Statistics prove prescription drugs are 16,400% more deadly than terrorists
July 05, 2005 by Jessica Fraser
Americans today are used to fixing problems the quick way ? even when it comes to their health. Thus, they rely heavily on prescription drugs to fix their diseases. For every conceivable ailment ? real or not ? chances are there’s a pricey prescription drug to "treat" it. Chances are even better that their drug of choice comes chock full of side effects.
The problem is, prescription drugs don’t treat diseases; they merely cover the symptoms. U.S. physicians provide allopathic health care ” that is, they care for disease, not health. So, the over-prescription of drugs and medications is designed to treat disease instead of preventing it. And because there are so many drugs available, unforeseen adverse drug reactions are all too common, which leads to the highly conservative annual prescription drug death rate of 106,000. Keep in mind that these numbers came before the Vioxx scandal, and Cox-2 inhibitor drugs could ultimately end up killing tens of thousands more.
The great direct-to-consumer prescription drug advertising con: how patients and doctors alike are easily influenced to demand dangerous drugs
American medical patients are getting the short end of a rather raw deal when it comes to prescription drugs. Medicine is a high-dollar, highly competitive business. But it shouldn’t be. Null’s report cites the five most important aspects of health that modern medicine ignores in favor of the almighty dollar: Stress, lack of exercise, high calorie intake, highly processed foods and environmental toxin exposure. All these things are putting Americans in such poor health that they run to the doctor for treatment. But instead of doctors treating the causes of their poor health, such as putting them on a strict diet and exercise regimen, they stuff them full of prescription drugs to cover their symptoms. Using this inherently faulty system of medical treatment, it’s no wonder so many Americans die from prescription drugs. They’re not getting better; they’re just popping drugs to make their symptoms temporarily go away.
But not all doctors subscribe to this method of "treatment." In fact, many doctors are just as angry as the public should be, charging that scientific medicine is "for sale" to the highest bidder ” which, more often than not, end up being pharmaceutical companies. The pharmaceutical industry is a multi-trillion dollar business. Companies spend billions on advertising and promotions for prescription drugs. Who can remember the last time they watched television and weren’t bombarded with ads for pills treating everything from erectile dysfunction to sleeplessness? And who has ever been to a doctor’s office or hospital and not seen every pen, notepad and post-it bearing the logo of some prescription drug?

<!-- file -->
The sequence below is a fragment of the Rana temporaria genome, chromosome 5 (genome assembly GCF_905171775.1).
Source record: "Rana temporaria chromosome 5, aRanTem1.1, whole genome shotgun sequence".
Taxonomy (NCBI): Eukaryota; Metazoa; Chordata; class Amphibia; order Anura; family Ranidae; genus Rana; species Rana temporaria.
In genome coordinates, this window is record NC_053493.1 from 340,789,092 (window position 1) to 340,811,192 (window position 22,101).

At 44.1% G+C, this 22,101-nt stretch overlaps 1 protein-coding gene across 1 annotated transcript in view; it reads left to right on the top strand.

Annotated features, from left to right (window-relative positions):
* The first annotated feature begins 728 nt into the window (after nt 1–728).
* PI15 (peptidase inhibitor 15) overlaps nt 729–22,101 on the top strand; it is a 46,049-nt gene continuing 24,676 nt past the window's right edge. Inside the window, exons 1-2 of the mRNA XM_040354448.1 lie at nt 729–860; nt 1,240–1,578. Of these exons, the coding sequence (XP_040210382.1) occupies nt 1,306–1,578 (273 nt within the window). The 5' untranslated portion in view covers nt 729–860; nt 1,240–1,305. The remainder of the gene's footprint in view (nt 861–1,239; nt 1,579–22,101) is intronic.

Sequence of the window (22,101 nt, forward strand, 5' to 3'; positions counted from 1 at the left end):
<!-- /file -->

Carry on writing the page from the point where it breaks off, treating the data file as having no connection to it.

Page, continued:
Medical experts claim that patients’ requests for certain drugs have no effect on the number of prescriptions written for that drug. Pharmaceutical companies claim their drug ads are "educational" to the public. The public believes the FDA reviews all the ads and only allows the safest and most effective drug ads to reach the public. It’s a clever system: Pharmaceutical companies influence the public to ask for prescription drugs, the public asks their physicians to prescribe them certain drugs, and doctors acquiesce to their patients’ requests. Everyone’s happy, right? Not quite, since the prescription drug death toll continues to rise.
The public seems to genuinely believe that drugs advertised on TV are safe, in spite of the plethora of side effects listed by the commercial’s narrator, ranging from diarrhea to death. Patients feel justified in asking their physicians to prescribe them a particular drug they’ve seen on TV, since it surely must be safe or it wouldn’t have been advertised. Remember all those TV ads heralding the wonders of Vioxx? One might wonder how many lives could have been spared if patients didn’t see the ad on TV and request a prescription from their doctors.
But advertising isn’t the only tool the pharmaceutical industry uses to influence medicine. Null’s study cites an ABC report that said pharmaceutical companies spend over $2 billion sending doctors to more than 314,000 events every year. While doctors are riding the dollar of pharmaceutical companies, enjoying all the many perks of these "events," how likely are they to question the validity of drug companies or their products?